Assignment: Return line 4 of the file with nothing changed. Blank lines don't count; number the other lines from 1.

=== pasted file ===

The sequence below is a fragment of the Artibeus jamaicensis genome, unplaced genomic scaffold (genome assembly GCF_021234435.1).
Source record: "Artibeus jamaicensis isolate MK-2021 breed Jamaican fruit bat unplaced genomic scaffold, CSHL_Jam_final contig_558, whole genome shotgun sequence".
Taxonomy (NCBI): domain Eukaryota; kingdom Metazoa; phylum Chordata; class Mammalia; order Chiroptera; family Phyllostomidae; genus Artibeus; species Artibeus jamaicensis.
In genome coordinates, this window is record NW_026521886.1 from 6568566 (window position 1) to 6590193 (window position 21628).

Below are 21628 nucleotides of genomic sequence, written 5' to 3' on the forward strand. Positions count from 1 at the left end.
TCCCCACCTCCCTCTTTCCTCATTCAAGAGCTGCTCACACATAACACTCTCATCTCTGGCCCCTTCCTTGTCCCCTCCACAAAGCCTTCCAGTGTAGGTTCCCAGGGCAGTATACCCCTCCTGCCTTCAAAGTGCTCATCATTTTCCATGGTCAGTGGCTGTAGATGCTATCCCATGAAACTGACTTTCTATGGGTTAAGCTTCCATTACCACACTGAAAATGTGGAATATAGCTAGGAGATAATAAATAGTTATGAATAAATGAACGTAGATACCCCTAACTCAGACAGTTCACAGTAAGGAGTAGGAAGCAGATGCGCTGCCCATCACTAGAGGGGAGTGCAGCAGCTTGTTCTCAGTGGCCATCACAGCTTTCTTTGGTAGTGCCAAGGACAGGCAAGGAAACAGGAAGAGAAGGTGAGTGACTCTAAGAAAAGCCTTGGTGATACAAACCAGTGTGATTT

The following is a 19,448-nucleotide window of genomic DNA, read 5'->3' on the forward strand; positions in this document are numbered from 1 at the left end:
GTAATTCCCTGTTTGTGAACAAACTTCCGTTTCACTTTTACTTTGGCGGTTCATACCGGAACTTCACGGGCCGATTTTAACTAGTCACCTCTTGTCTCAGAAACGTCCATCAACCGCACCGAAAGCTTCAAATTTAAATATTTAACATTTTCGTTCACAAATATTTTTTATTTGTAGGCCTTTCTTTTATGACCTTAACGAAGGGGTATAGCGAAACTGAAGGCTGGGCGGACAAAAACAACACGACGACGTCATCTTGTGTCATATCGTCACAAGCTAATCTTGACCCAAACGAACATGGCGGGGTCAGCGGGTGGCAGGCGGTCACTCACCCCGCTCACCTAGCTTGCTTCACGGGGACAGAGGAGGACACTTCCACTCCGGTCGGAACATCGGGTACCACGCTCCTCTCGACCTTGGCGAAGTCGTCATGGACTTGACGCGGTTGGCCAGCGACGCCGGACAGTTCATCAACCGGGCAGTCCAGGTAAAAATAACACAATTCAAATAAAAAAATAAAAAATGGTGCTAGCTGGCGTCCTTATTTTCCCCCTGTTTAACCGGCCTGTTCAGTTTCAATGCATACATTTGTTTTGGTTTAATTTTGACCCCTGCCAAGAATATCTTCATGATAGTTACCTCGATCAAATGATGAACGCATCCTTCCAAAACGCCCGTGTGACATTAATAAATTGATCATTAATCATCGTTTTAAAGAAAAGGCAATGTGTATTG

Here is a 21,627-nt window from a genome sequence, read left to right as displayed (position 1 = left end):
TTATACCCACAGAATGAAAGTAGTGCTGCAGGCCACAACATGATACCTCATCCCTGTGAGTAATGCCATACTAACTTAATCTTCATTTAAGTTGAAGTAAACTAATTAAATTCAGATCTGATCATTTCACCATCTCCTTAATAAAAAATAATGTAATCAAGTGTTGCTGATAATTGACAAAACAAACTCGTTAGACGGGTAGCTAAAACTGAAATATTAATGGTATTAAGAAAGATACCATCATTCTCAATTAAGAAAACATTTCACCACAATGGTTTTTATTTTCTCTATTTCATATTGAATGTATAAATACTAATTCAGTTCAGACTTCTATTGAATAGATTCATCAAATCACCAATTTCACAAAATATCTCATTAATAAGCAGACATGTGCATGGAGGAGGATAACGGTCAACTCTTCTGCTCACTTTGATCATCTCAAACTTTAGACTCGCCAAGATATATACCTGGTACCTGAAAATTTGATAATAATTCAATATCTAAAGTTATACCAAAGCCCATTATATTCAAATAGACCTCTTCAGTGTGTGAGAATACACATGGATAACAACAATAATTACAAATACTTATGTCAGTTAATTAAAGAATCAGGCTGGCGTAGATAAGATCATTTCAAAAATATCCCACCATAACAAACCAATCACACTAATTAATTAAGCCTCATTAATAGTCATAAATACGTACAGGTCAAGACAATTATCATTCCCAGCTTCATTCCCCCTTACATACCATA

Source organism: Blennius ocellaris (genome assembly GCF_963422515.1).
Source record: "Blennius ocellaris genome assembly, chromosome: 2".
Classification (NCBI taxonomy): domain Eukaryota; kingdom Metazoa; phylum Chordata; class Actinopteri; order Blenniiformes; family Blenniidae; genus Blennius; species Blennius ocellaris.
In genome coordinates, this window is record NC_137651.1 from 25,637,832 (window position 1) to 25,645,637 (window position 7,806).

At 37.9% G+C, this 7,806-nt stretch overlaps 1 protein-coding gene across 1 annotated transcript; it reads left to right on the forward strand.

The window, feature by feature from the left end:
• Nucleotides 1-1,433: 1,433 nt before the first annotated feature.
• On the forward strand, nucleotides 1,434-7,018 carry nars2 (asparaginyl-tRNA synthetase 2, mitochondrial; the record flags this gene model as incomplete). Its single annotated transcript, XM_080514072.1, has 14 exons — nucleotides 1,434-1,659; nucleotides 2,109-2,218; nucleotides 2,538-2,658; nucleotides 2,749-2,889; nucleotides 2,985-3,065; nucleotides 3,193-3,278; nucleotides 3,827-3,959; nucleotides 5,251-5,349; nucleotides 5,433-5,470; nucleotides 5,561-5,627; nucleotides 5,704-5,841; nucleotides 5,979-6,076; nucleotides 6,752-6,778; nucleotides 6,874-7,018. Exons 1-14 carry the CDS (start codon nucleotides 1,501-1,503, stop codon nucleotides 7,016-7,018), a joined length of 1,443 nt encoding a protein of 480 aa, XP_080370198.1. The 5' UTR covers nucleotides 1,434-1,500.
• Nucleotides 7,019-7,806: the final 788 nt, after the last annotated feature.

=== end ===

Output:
In genome coordinates, this window is record NW_026521886.1 from 6568566 (window position 1) to 6590193 (window position 21628).